Survey: Troops favor Trump and Sanders

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Troops favor Donald TrumpDonald TrumpPoll: Trump up by 2 points in Florida Senior House Republicans fighting for their lives GOP vulnerables dial back Hillary attacks MORE and Sen. Bernie SandersBernie SandersWhite House contest casts shadow over mega-merger Fed pressures Congress to spend Warren’s power on the rise MORE (I-Vt.) as the next commander in chief, according to a new survey by Military Times.

Trump took first place, with 27 percent of troops surveyed in a poll of 931 active-duty troops, reservists and members of the National Guard.  

Sanders came in a close second at 22 percent, according to the poll published Tuesday. Meanwhile, Democratic front-runner Hillary ClintonHillary Rodham ClintonPoll: Trump up by 2 points in Florida Senior House Republicans fighting for their lives GOP vulnerables dial back Hillary attacks MORE received a little more than 11 percent support.

The results, while unscientific, offer a snapshot of military voting preferences, the Times said in a report. About 64 percent of respondents identified as enlisted personnel, and 36 percent identified as officers. The survey was conducted March 9-14.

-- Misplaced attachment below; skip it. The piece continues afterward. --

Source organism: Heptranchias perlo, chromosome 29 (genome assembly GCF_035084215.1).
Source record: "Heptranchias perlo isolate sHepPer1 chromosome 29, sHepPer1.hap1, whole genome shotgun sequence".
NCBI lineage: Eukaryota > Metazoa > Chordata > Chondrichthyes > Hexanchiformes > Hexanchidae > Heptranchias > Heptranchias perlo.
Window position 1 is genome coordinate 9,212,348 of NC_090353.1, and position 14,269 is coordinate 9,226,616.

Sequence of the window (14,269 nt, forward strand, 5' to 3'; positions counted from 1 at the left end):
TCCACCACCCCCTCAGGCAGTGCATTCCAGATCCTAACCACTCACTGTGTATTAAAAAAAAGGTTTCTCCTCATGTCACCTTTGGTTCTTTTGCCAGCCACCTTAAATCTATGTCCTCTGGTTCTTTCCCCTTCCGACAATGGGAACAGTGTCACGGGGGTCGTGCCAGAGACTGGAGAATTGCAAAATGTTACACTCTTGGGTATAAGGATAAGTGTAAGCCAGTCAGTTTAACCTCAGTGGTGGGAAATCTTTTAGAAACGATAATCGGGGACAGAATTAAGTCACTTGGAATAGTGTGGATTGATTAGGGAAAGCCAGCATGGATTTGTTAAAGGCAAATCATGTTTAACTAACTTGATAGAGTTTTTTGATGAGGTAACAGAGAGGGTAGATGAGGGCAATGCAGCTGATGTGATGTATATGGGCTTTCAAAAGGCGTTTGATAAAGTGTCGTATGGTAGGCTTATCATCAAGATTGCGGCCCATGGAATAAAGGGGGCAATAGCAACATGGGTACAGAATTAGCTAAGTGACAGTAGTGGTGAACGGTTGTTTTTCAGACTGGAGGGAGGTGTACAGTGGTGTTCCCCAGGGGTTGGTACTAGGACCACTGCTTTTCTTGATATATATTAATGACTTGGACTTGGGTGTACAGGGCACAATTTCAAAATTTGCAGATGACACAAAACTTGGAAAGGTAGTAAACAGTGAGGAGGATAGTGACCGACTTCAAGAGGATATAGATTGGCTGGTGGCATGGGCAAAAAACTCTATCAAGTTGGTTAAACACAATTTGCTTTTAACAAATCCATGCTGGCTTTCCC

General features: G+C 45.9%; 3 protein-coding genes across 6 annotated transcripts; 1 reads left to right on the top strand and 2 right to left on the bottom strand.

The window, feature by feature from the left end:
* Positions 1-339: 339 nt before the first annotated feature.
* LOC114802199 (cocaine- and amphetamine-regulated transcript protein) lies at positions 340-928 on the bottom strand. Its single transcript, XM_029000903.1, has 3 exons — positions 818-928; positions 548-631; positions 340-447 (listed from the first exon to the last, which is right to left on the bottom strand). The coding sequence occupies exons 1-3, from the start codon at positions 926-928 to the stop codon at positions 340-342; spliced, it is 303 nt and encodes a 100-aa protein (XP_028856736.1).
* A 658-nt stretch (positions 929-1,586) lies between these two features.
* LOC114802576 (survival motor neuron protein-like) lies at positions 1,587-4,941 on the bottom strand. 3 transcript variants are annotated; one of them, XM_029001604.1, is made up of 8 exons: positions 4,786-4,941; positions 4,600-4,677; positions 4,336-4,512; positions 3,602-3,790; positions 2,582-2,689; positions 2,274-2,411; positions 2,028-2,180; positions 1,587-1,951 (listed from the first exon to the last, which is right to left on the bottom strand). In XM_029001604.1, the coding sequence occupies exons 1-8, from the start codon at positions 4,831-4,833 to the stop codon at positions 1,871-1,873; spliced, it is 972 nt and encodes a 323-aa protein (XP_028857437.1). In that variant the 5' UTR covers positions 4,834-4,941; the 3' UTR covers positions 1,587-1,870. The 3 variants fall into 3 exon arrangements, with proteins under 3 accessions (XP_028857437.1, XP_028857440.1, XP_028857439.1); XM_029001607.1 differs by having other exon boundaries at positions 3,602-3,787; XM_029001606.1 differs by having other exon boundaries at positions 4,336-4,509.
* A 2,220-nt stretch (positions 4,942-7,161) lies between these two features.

Support for Trump comes despite a backlash from retired military leaders blasting the business mogul for calling for torture of terrorists and other practices that go against the Geneva Conventions. 

Several dozen respondents did, however, call Trump dangerous for the military and the country in a comments section, and three said they'd leave the service if he becomes commander in chief. 

Meanwhile, Sanders has been attacked by critics for having weak foreign policy credentials, especially compared to Clinton. 

However, Sanders won a big veteran endorsement from one of two female combat veterans in the House, Rep. Tulsi GabbardTulsi GabbardLawmakers press Lynch for briefing on Yahoo secret email scanning reports Saudi skeptics gain strength in Congress Lawmakers seek answers on Pentagon employees' casino, strip club charges MORE (D-Hawaii), last month. And the Vermont senator sits on and has also chaired the Senate Veterans Affairs Committee. 

Sanders has repeatedly voiced his vote against the Iraq War in 2002 as evidence of solid judgment, while attacking Clinton for her support for the war. 

Sen. Marco RubioMarco RubioPoll: Trump up by 2 points in Florida GOP vulnerables dial back Hillary attacks The Trail 2016: An important lesson in geography MORE (R-Fla.), a member of the Senate Foreign Relations and Intelligence committees who has made national security a centerpiece of his campaign, was second to last in the poll, after Ohio Gov. John Kasich (R). Rubio garnered only 9 percent support. 

Sen. Ted CruzTed CruzThe Trail 2016: An important lesson in geography Webb: The race to 270 Potential Cruz challenger: 'Don't close off your options' MORE (R-Texas) came in with 17 percent support.  

About a third of respondents did not affiliate with either Republican or Democratic parties. Sanders ranked more popular among that group. 

Among officers, Trump led but by a much smaller margin — 21 percent. Cruz came in second with 18 percent, Sanders at 16 percent and Clinton at 15 percent. 

Retired Marine Corps Gen. James Mattis, who is revered among troops, received one write-in vote, despite last summer batting down any speculation he would be interested in running.